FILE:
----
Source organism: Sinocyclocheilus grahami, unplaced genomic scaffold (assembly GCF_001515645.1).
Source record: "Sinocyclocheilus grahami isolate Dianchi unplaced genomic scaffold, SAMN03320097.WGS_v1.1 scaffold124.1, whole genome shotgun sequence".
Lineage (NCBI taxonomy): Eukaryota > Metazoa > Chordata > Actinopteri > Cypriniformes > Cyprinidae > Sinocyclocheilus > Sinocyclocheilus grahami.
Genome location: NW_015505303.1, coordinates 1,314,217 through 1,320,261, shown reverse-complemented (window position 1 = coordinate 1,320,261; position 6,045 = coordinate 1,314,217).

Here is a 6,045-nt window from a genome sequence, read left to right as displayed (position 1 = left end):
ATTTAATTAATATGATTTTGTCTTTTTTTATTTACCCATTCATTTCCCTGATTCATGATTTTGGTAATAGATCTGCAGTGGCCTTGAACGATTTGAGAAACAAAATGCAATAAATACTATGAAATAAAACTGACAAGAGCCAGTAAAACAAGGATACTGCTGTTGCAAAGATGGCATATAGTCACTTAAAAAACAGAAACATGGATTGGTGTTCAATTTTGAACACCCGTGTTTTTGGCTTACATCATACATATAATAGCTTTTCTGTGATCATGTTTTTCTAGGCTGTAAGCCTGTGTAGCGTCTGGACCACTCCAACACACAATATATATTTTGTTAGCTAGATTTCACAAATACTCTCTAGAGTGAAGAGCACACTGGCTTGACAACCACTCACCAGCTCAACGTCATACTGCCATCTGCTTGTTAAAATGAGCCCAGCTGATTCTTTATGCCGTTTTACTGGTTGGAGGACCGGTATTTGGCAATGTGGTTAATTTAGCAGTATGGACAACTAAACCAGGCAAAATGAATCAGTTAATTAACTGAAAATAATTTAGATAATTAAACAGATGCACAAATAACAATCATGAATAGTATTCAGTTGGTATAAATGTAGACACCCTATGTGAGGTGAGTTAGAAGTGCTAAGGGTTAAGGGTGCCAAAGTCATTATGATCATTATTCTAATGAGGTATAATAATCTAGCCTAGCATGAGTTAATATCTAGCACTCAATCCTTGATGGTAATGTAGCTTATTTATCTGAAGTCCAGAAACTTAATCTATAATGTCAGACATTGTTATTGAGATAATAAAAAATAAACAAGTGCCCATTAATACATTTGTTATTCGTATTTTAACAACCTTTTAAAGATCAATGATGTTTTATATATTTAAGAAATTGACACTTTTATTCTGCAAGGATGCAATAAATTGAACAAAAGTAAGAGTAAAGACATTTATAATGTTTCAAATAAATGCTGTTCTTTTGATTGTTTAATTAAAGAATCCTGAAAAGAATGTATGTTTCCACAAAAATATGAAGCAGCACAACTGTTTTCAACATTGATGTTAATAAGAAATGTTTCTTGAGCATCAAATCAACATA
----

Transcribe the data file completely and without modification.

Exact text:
Source organism: Sinocyclocheilus grahami, unplaced genomic scaffold (assembly GCF_001515645.1).
Source record: "Sinocyclocheilus grahami isolate Dianchi unplaced genomic scaffold, SAMN03320097.WGS_v1.1 scaffold124.1, whole genome shotgun sequence".
Lineage (NCBI taxonomy): Eukaryota > Metazoa > Chordata > Actinopteri > Cypriniformes > Cyprinidae > Sinocyclocheilus > Sinocyclocheilus grahami.
Genome location: NW_015505303.1, coordinates 1,314,217 through 1,320,261, shown reverse-complemented (window position 1 = coordinate 1,320,261; position 6,045 = coordinate 1,314,217).

Here is a 6,045-nt window from a genome sequence, read left to right as displayed (position 1 = left end):
ATTTAATTAATATGATTTTGTCTTTTTTTATTTACCCATTCATTTCCCTGATTCATGATTTTGGTAATAGATCTGCAGTGGCCTTGAACGATTTGAGAAACAAAATGCAATAAATACTATGAAATAAAACTGACAAGAGCCAGTAAAACAAGGATACTGCTGTTGCAAAGATGGCATATAGTCACTTAAAAAACAGAAACATGGATTGGTGTTCAATTTTGAACACCCGTGTTTTTGGCTTACATCATACATATAATAGCTTTTCTGTGATCATGTTTTTCTAGGCTGTAAGCCTGTGTAGCGTCTGGACCACTCCAACACACAATATATATTTTGTTAGCTAGATTTCACAAATACTCTCTAGAGTGAAGAGCACACTGGCTTGACAACCACTCACCAGCTCAACGTCATACTGCCATCTGCTTGTTAAAATGAGCCCAGCTGATTCTTTATGCCGTTTTACTGGTTGGAGGACCGGTATTTGGCAATGTGGTTAATTTAGCAGTATGGACAACTAAACCAGGCAAAATGAATCAGTTAATTAACTGAAAATAATTTAGATAATTAAACAGATGCACAAATAACAATCATGAATAGTATTCAGTTGGTATAAATGTAGACACCCTATGTGAGGTGAGTTAGAAGTGCTAAGGGTTAAGGGTGCCAAAGTCATTATGATCATTATTCTAATGAGGTATAATAATCTAGCCTAGCATGAGTTAATATCTAGCACTCAATCCTTGATGGTAATGTAGCTTATTTATCTGAAGTCCAGAAACTTAATCTATAATGTCAGACATTGTTATTGAGATAATAAAAAATAAACAAGTGCCCATTAATACATTTGTTATTCGTATTTTAACAACCTTTTAAAGATCAATGATGTTTTATATATTTAAGAAATTGACACTTTTATTCTGCAAGGATGCAATAAATTGAACAAAAGTAAGAGTAAAGACATTTATAATGTTTCAAATAAATGCTGTTCTTTTGATTGTTTAATTAAAGAATCCTGAAAAGAATGTATGTTTCCACAAAAATATGAAGCAGCACAACTGTTTTCAACATTGATGTTAATAAGAAATGTTTCTTGAGCATCAAATCAACATA